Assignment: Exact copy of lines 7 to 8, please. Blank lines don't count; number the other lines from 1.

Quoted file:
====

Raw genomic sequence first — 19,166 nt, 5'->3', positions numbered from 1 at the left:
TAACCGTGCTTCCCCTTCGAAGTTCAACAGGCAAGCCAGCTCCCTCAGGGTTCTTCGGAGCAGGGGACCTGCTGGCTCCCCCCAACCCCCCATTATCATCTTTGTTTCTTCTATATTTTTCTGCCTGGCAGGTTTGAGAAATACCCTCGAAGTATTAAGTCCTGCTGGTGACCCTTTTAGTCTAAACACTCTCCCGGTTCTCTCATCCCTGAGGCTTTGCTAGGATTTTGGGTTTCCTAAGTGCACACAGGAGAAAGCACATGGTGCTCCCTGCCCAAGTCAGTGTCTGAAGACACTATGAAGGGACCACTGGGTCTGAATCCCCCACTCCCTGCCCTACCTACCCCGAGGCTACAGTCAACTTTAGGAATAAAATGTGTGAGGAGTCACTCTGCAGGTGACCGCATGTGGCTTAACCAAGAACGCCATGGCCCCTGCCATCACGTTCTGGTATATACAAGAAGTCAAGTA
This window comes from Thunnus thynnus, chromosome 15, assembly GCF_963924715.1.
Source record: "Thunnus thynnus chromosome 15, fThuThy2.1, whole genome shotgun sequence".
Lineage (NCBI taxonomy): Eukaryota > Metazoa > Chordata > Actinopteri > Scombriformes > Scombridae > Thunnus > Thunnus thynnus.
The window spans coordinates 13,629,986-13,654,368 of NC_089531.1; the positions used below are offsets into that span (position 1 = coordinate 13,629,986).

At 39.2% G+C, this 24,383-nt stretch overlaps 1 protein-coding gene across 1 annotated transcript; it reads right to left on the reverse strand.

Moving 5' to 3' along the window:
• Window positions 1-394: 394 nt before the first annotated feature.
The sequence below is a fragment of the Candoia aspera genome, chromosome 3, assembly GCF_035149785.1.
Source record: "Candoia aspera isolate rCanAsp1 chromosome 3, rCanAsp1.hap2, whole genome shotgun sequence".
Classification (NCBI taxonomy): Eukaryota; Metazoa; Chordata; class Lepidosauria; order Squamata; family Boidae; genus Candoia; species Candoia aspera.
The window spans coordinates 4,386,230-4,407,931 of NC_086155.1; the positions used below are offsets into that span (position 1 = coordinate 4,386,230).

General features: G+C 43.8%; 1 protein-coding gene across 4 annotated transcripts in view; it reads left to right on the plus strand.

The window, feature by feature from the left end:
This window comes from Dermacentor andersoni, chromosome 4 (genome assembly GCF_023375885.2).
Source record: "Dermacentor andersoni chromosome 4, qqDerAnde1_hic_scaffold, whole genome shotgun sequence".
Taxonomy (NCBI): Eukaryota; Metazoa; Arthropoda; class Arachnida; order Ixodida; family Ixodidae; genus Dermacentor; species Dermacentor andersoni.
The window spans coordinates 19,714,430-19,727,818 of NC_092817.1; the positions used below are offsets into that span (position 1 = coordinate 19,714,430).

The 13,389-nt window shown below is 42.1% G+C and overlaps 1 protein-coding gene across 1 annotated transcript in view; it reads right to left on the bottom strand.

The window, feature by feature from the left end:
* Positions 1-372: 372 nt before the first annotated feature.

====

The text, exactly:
At 39.2% G+C, this 24,383-nt stretch overlaps 1 protein-coding gene across 1 annotated transcript; it reads right to left on the reverse strand.

Moving 5' to 3' along the window: